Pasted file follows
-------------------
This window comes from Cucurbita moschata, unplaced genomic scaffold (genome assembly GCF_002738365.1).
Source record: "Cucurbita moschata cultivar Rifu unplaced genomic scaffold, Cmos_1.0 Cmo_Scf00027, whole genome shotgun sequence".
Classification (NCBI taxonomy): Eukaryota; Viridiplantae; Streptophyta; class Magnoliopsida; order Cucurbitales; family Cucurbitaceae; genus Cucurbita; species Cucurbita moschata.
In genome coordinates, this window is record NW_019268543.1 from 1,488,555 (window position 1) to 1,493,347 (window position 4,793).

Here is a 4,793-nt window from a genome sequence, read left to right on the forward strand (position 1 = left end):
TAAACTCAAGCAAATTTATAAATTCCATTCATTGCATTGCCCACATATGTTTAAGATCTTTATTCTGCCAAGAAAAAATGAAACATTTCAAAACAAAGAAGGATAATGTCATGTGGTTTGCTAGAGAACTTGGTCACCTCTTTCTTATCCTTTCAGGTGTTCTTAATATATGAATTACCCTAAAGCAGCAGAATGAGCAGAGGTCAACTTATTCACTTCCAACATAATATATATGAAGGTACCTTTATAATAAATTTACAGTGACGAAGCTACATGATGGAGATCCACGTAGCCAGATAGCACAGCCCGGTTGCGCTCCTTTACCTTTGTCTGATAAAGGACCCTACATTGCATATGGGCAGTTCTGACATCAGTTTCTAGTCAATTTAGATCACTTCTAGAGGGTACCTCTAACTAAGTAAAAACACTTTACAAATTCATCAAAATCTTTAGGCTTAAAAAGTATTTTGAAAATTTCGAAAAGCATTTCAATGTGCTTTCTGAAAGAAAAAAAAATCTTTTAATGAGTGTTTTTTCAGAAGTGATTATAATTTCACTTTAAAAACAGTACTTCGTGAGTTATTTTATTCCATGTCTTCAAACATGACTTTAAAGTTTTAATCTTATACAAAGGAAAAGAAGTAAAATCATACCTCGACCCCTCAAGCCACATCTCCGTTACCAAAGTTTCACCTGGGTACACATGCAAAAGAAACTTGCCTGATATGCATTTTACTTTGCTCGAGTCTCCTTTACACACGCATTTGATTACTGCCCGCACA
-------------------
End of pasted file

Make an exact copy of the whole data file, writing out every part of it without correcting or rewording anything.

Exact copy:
This window comes from Cucurbita moschata, unplaced genomic scaffold (genome assembly GCF_002738365.1).
Source record: "Cucurbita moschata cultivar Rifu unplaced genomic scaffold, Cmos_1.0 Cmo_Scf00027, whole genome shotgun sequence".
Classification (NCBI taxonomy): Eukaryota; Viridiplantae; Streptophyta; class Magnoliopsida; order Cucurbitales; family Cucurbitaceae; genus Cucurbita; species Cucurbita moschata.
In genome coordinates, this window is record NW_019268543.1 from 1,488,555 (window position 1) to 1,493,347 (window position 4,793).

Here is a 4,793-nt window from a genome sequence, read left to right on the forward strand (position 1 = left end):
TAAACTCAAGCAAATTTATAAATTCCATTCATTGCATTGCCCACATATGTTTAAGATCTTTATTCTGCCAAGAAAAAATGAAACATTTCAAAACAAAGAAGGATAATGTCATGTGGTTTGCTAGAGAACTTGGTCACCTCTTTCTTATCCTTTCAGGTGTTCTTAATATATGAATTACCCTAAAGCAGCAGAATGAGCAGAGGTCAACTTATTCACTTCCAACATAATATATATGAAGGTACCTTTATAATAAATTTACAGTGACGAAGCTACATGATGGAGATCCACGTAGCCAGATAGCACAGCCCGGTTGCGCTCCTTTACCTTTGTCTGATAAAGGACCCTACATTGCATATGGGCAGTTCTGACATCAGTTTCTAGTCAATTTAGATCACTTCTAGAGGGTACCTCTAACTAAGTAAAAACACTTTACAAATTCATCAAAATCTTTAGGCTTAAAAAGTATTTTGAAAATTTCGAAAAGCATTTCAATGTGCTTTCTGAAAGAAAAAAAAATCTTTTAATGAGTGTTTTTTCAGAAGTGATTATAATTTCACTTTAAAAACAGTACTTCGTGAGTTATTTTATTCCATGTCTTCAAACATGACTTTAAAGTTTTAATCTTATACAAAGGAAAAGAAGTAAAATCATACCTCGACCCCTCAAGCCACATCTCCGTTACCAAAGTTTCACCTGGGTACACATGCAAAAGAAACTTGCCTGATATGCATTTTACTTTGCTCGAGTCTCCTTTACACACGCATTTGATTACTGCCCGCACA